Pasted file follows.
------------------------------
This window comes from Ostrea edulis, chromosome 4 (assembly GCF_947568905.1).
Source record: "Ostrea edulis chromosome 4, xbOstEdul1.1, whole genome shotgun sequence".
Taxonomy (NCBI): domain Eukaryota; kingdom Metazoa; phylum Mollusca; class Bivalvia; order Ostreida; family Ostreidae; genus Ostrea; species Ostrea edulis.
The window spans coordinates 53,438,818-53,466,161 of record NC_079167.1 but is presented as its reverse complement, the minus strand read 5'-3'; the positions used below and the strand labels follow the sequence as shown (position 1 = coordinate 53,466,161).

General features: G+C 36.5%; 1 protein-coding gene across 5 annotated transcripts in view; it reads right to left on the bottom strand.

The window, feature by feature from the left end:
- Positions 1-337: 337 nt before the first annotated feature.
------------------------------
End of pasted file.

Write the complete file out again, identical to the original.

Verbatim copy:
This window comes from Ostrea edulis, chromosome 4 (assembly GCF_947568905.1).
Source record: "Ostrea edulis chromosome 4, xbOstEdul1.1, whole genome shotgun sequence".
Taxonomy (NCBI): domain Eukaryota; kingdom Metazoa; phylum Mollusca; class Bivalvia; order Ostreida; family Ostreidae; genus Ostrea; species Ostrea edulis.
The window spans coordinates 53,438,818-53,466,161 of record NC_079167.1 but is presented as its reverse complement, the minus strand read 5'-3'; the positions used below and the strand labels follow the sequence as shown (position 1 = coordinate 53,466,161).

General features: G+C 36.5%; 1 protein-coding gene across 5 annotated transcripts in view; it reads right to left on the bottom strand.

The window, feature by feature from the left end:
- Positions 1-337: 337 nt before the first annotated feature.